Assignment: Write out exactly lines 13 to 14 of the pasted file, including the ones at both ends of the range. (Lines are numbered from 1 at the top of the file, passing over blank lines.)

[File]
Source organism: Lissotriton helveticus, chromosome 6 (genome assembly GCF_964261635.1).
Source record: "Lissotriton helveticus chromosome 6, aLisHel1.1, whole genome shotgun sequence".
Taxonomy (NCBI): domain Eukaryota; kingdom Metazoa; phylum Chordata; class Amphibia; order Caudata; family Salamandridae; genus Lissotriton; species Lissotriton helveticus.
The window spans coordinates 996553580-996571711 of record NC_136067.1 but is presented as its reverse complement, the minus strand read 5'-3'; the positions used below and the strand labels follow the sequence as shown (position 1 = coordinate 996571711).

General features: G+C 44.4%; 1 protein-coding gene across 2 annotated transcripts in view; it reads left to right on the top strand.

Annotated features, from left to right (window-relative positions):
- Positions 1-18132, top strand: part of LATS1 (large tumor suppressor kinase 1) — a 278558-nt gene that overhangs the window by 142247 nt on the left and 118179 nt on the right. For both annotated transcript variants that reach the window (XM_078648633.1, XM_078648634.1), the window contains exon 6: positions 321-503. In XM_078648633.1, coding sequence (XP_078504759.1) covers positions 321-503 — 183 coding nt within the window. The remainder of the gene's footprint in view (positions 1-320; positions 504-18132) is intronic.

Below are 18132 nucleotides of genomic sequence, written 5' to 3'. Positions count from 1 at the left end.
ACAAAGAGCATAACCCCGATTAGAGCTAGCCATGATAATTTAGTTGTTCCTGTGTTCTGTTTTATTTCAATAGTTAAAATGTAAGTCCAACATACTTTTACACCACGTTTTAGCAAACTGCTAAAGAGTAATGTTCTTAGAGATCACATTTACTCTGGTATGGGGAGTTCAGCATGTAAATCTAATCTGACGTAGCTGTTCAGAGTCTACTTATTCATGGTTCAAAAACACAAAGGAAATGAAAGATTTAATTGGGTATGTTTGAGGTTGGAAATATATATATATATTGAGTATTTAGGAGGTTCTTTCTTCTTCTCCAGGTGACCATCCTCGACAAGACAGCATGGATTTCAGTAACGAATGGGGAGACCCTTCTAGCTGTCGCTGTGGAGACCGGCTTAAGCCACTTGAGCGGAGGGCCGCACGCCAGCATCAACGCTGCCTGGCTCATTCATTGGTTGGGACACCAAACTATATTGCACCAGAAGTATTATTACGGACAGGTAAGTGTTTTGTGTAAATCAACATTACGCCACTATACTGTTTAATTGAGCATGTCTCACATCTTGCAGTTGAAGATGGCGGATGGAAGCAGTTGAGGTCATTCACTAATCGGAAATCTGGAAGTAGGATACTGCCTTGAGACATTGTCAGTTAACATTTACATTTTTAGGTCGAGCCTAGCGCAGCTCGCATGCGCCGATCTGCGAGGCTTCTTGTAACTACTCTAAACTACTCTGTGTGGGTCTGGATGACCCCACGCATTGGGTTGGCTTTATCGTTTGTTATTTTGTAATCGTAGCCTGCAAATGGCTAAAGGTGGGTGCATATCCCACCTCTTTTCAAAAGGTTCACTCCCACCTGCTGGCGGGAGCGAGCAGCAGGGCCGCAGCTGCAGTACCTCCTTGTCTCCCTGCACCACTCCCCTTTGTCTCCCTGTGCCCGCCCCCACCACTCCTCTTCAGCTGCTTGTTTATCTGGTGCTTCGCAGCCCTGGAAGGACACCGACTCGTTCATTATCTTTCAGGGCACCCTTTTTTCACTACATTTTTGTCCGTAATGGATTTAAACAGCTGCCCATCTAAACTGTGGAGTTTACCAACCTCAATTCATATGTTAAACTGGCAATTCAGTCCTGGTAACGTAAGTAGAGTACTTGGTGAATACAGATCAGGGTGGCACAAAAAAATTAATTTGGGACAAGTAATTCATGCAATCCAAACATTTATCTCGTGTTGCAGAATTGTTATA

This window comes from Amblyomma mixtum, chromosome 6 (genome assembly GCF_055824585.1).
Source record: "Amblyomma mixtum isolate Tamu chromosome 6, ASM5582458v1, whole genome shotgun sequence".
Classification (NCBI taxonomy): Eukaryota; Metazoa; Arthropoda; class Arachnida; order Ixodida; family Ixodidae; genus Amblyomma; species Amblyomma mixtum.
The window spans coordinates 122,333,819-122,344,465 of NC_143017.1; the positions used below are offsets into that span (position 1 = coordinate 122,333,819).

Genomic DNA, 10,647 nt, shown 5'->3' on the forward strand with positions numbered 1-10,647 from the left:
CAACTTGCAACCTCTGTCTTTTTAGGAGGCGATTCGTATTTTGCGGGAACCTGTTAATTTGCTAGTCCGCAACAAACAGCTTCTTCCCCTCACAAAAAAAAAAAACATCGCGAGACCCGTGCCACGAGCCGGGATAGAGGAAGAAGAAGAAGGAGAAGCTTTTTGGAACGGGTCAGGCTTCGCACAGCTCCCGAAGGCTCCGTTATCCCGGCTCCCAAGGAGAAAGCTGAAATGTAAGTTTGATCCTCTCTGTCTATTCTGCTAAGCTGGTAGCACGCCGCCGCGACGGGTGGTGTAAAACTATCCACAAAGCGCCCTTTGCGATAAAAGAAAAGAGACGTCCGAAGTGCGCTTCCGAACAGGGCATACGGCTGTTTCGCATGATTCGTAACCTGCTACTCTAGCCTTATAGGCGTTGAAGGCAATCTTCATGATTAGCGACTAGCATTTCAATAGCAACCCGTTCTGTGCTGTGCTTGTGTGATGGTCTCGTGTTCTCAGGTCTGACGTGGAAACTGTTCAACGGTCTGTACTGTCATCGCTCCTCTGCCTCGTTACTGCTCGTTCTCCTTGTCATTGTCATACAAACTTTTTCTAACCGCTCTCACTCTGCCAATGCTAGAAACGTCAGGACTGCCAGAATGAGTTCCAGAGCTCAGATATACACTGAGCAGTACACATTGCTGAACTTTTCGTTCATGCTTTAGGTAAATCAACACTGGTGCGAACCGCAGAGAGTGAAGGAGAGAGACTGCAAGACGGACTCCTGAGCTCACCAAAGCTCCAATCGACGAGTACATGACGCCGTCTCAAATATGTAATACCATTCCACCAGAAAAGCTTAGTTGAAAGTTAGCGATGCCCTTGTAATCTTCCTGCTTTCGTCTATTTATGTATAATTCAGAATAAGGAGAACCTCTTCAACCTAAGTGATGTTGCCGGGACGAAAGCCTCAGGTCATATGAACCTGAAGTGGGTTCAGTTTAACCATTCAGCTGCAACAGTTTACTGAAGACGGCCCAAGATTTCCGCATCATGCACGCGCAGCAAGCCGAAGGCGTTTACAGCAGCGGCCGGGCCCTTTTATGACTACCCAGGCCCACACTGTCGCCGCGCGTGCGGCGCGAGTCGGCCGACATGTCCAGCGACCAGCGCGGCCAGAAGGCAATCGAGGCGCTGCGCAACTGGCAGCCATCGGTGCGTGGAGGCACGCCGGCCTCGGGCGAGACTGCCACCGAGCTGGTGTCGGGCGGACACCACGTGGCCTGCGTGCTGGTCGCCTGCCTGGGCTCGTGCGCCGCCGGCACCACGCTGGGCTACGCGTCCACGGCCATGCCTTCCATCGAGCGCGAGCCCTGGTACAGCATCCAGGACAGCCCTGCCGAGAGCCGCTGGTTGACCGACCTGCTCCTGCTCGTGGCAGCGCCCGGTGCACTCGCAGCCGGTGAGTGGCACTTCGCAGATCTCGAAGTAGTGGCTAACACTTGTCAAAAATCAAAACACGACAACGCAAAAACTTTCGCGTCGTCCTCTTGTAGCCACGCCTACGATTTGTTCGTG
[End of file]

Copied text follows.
The window spans coordinates 122,333,819-122,344,465 of NC_143017.1; the positions used below are offsets into that span (position 1 = coordinate 122,333,819).

Genomic DNA, 10,647 nt, shown 5'->3' on the forward strand with positions numbered 1-10,647 from the left: